Due to crucial organisational changes, increasing online sales volumes, and continuous developments in the commercial propositions and product range, there was an apparent need to restructure the distribution network in order to:

  • Accelerate the desired commercial proposition.
  • Support the omnichannel fulfilment ambition (for example with entirely interchangeable online/offline distribution channels, shop pick-up, shops storage).
  • Improve the efficiency, costs, and capacity of the distribution centre.

What was our approach?

  • In collaboration with the management, we established the scale of the commercial proposition in order to facilitate it by deploying the new distribution network (e.g. the number of SKUs, channel mix, product features).
  • Development of a growth model for logistic volumes
    Assessment of the current distribution structure, identification of problems/bottlenecks, and the execution of a fit-gap analysis with the growth model.
  • Development of future warehouse layout, automation options, detailed processes, and IT/WMS requirements.
  • Development of the business cases for every scenario, including the required investments and reduction of costs.
  • Facilitating boardroom decisions.

What did we achieve?

  • We developed a solid omnichannel concept for the distribution centre where inbound, storage, and picking activities for online and offline flows are integrated and supported by automated processes.
  • Substantial cost reduction of 18-20% on the total distribution costs.
  • The distribution centre has been structured in such a way that it will not just facilitate the current commercial ambitions but also those in the future.

What was the client’s experience:

“IG&H pools thorough logistic expertise and combines this with a pragmatic approach for an effective decision forming process based on facts.”

Acquiring own Data Science competencies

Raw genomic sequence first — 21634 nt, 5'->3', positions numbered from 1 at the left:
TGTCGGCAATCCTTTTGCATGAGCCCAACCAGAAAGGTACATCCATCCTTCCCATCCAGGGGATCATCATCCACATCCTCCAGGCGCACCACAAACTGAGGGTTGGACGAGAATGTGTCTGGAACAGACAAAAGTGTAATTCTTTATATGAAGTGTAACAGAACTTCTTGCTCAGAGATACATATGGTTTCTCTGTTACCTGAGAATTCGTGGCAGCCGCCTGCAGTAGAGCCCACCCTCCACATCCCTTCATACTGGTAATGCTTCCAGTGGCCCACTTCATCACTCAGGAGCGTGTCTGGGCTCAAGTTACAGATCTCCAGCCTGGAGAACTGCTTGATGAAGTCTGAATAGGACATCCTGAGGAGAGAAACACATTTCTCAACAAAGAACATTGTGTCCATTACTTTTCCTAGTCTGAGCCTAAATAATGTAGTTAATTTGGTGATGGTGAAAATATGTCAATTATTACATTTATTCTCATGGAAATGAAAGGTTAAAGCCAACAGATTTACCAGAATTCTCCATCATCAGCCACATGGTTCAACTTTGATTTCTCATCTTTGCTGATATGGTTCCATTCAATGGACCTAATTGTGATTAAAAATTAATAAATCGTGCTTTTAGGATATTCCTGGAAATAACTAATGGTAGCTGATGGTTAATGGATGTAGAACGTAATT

By | Analytics, Casestudys

What were the client’s needs?​

Over the past few years, our client, a leading logistic service provider with 30,000 customers, has centralised its BI function and taken major steps in Data Management. With a view on the increasing speed of technological developments, the need to innovate, and the utilisation of its data assets, we received the request to assist the client with the structure of a Data Science Team. IG&H already demonstrated the added value and potential of Data Science in previous projects.​

What was our approach?​

Data Science is a team effort. A Data Science team includes a range of competencies and areas of expertise and thus various functions such as a Data Scientist or Data Engineer. The team interacts with other teams within a company, such as BI, IT, Marketing, or Sales. Building up and integrating a new team within an existing organisation has a significant impact and faces many challenges. ​

IG&H has its own experience in this regard during the implementation of our Analytics practice. Supported by the best practices that we developed during this process, we were able to assist the client in compiling their own Data Science team.​ In addition to structuring the team, we also focused heavily on the collaboration with other teams and on the management of the new team.

What did we achieve? ​

In a period of 3 months, we have laid the foundation for a new competency that adds value to the organisation right from the word go. This enables the client to lift its provision of services to a higher level and, even more importantly, to remain competitive and relevant in a rapidly changing market.​

Boosting 8% revenues by aligning customer needs and assortment via >330 new floorplans

By | Casestudys, Retail

What the customer wanted

Matching customer needs to the products offered in the store:

  • The current store formats were not in line with the needs of the typical customer of this non-food chain
  • There were limited smart data insights on shelve performance

What we did

  • Built a data system to measure shelve performance on various metrics (revenue, margin, quantity sold per m3).
  • Developed a smart grid to create logical “assortment building blocks” to design a store.
  • Used a sorting algorithm (based on shelve performance) to define >330 store specific floorplans, including:
    • Formula strategic guidelines on specific ‘core’ assortment groups
    • Geographical aspects of store (proximity of competitors)

What we achieved

  • Enabled the non-food retailer to transform >300 stores to a store where the customer can find its products again – with expected benefits:
    • 7% more customers
    • 8% revenue increase
    • 11,5% margin improvement

What the customer said

“IG&H really understood our Retail business and what was needed to transform our stores to the right set up for our customers. Using both smart analytics and understanding of our retail systems and tools they really delivered great output. Without IG&H, we would not have been able to transform our stores in the right layout format on time” – Bas Verheijen, Director Marketing & Formula